Seven environmental health and justice organizations, including the Sierra Club, are suing the U.S. Environmental Protection Agency over what they say are outdated toxicity standards for lead.
The suit comes as authorities explore just how contaminated the heavy metal has made the soil in East Chicago.
Thinkprogress.org health writer Alex Zelinski says the lawsuit claims the EPA – and not the Centers for Disease Control and Prevention -- should have kept more accurate records on the alarming rise of health effects of lead on humans.
She notes the last updated standards were set by the EPA in 2001.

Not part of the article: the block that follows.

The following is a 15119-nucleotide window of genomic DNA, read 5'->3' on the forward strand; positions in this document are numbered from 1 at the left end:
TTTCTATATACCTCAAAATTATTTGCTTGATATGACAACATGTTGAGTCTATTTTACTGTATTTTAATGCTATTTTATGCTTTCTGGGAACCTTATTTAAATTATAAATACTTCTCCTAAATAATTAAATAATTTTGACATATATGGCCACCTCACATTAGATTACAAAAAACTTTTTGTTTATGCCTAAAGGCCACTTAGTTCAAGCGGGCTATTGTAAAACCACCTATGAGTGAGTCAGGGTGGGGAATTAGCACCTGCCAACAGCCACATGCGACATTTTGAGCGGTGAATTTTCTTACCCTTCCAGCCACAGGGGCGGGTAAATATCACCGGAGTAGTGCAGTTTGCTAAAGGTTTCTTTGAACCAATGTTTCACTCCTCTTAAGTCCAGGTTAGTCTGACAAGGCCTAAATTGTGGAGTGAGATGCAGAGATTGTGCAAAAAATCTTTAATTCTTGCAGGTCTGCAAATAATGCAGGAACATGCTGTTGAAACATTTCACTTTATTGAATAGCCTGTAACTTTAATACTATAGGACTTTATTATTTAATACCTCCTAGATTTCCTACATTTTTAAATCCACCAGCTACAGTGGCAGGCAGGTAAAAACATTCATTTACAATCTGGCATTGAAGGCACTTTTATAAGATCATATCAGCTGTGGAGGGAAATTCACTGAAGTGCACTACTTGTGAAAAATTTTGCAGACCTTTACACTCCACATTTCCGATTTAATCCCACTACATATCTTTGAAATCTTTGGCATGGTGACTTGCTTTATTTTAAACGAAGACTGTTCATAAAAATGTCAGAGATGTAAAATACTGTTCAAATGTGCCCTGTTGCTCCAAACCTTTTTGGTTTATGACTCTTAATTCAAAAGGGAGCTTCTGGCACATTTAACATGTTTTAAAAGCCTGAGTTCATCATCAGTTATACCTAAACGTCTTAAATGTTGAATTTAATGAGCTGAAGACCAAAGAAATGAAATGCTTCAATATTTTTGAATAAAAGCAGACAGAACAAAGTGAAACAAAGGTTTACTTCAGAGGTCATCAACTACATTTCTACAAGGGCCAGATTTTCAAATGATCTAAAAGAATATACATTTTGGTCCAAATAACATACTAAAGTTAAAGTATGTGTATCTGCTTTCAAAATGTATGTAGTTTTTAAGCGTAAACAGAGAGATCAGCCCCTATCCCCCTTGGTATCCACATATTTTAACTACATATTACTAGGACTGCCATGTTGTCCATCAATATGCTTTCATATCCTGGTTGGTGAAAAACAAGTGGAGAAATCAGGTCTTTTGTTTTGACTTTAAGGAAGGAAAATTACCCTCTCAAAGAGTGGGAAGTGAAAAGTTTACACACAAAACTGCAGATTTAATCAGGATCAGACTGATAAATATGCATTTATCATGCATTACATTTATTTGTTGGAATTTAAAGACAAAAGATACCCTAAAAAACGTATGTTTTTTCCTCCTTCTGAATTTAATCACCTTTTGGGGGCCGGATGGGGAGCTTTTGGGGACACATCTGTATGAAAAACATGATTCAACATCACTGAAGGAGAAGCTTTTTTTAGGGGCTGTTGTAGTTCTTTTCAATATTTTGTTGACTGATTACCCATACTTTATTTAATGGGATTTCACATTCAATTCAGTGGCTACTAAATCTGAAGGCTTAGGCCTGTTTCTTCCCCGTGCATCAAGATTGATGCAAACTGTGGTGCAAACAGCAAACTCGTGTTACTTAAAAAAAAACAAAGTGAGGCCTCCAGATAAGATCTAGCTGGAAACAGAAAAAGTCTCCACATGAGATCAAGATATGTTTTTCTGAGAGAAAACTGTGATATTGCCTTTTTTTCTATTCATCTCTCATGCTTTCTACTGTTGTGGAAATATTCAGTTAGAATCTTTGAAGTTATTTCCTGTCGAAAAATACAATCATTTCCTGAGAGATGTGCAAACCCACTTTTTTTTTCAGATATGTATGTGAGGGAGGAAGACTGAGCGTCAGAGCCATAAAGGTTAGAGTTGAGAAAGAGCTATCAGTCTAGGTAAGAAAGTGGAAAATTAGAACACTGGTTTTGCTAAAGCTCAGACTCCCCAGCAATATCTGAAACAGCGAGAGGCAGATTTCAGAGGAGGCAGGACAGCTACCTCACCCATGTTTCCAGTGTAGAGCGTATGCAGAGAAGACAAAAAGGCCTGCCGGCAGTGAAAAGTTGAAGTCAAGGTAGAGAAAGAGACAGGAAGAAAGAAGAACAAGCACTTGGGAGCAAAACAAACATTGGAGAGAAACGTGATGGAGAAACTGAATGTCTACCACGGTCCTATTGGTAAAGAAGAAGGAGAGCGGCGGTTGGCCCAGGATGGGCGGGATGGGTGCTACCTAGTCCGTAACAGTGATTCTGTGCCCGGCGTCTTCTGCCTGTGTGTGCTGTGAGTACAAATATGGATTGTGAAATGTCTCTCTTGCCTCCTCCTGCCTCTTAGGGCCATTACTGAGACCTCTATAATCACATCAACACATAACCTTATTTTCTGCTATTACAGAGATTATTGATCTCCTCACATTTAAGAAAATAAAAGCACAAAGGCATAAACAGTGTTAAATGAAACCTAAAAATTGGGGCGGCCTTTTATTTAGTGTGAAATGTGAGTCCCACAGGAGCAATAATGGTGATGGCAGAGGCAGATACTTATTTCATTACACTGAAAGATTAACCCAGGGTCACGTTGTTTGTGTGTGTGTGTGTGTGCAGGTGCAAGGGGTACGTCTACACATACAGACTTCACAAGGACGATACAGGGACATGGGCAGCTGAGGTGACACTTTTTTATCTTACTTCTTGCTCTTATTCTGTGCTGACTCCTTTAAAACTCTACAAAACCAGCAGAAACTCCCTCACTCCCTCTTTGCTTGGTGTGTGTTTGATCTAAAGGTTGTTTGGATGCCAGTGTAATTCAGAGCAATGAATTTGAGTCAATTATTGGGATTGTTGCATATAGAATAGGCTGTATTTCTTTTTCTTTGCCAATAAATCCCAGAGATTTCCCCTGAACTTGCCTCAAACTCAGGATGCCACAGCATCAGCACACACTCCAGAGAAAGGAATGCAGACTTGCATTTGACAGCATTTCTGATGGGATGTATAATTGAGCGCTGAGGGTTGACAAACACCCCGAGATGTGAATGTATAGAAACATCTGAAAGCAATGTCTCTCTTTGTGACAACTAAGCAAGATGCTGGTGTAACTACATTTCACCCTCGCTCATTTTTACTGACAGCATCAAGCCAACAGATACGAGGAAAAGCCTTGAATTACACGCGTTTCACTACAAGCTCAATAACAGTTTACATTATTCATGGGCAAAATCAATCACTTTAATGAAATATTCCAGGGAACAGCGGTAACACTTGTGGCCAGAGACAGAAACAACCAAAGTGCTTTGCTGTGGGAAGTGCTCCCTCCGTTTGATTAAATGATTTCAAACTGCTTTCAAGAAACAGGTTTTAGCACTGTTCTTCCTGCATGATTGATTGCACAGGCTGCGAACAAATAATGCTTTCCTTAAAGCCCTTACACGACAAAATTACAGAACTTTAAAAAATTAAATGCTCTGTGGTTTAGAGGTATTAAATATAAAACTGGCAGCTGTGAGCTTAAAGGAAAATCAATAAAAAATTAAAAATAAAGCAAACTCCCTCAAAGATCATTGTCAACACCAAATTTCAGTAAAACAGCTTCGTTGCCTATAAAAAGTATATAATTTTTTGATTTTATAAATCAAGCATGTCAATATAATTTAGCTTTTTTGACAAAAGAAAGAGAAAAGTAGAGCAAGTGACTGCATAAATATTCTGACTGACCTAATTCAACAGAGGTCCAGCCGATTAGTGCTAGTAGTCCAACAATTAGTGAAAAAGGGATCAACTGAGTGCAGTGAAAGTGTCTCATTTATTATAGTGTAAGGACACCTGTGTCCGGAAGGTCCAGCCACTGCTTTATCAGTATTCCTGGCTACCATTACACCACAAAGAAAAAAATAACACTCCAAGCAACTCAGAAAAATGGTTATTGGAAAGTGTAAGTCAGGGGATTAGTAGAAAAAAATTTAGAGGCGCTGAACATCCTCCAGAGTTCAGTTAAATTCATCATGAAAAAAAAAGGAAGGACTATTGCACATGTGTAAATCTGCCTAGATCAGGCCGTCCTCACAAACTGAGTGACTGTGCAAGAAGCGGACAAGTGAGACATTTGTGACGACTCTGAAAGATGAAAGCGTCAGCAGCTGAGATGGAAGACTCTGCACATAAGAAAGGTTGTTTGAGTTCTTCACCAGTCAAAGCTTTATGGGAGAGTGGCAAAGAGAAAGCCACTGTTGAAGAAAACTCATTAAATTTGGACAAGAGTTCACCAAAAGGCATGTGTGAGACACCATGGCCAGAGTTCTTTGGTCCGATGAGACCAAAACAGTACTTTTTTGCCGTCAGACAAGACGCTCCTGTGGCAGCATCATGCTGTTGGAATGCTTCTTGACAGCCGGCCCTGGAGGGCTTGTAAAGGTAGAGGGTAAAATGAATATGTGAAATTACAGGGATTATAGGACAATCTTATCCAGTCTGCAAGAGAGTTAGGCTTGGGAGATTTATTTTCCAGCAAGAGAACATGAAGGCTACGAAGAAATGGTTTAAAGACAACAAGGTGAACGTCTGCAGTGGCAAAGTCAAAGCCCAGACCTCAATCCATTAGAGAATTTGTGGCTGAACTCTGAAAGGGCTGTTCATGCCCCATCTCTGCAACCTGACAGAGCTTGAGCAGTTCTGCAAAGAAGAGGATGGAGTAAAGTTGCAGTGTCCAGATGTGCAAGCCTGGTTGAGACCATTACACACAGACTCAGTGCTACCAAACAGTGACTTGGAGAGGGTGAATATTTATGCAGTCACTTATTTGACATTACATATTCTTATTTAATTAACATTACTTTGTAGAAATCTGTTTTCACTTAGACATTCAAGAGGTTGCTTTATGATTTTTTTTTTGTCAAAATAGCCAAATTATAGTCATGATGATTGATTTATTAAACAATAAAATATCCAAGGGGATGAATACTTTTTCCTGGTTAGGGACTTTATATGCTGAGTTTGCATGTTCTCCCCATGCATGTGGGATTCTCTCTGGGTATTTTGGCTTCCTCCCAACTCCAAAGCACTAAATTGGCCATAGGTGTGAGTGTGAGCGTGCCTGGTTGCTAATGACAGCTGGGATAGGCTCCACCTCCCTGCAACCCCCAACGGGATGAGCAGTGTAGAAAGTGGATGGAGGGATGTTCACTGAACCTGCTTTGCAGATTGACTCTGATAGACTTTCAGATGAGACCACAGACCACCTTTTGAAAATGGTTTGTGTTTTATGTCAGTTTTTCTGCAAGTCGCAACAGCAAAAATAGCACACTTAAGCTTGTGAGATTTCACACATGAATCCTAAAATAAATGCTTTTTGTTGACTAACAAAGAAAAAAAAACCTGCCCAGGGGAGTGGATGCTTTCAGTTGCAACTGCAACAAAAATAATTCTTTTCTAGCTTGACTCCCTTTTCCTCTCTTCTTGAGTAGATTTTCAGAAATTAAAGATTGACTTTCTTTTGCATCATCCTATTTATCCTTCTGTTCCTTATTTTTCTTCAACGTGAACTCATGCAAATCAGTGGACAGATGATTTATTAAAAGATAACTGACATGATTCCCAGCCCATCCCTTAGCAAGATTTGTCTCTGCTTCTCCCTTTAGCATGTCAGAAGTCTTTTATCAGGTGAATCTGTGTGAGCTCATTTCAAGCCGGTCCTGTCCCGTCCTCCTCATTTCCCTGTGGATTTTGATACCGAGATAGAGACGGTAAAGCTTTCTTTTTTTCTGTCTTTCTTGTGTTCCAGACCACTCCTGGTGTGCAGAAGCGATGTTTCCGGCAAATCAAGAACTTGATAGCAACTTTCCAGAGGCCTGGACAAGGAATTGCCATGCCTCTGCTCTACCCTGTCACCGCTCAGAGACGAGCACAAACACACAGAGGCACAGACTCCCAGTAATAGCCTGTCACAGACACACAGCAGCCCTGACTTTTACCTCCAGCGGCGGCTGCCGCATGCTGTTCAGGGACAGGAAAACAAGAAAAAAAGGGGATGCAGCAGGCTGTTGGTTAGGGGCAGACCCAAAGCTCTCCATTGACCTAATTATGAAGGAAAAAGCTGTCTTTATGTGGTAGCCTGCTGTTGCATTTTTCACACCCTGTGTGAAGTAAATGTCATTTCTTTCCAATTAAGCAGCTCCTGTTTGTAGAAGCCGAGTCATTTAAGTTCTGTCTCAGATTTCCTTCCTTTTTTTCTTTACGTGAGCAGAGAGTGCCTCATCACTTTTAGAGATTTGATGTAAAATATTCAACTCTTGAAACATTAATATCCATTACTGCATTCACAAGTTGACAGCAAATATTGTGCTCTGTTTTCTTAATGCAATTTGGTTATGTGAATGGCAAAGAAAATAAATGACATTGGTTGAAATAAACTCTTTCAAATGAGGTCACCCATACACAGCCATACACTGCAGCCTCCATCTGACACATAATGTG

“Many other authorities trust the EPA for these standards – the health departments, local health departments, local housing authorities – schools – these organizations are suing the EPA, saying, hey, you've been kinda lying to us when it come to what's actually dangerous – either get back up to code or explain just why you're so far behind,” she says.
Zielinski says in her article that the inaccurate standards may be to blame for many of the overlooked lead problems in low-income neighborhoods in cities like Baltimore, Flint, Mich. – and East Chicago.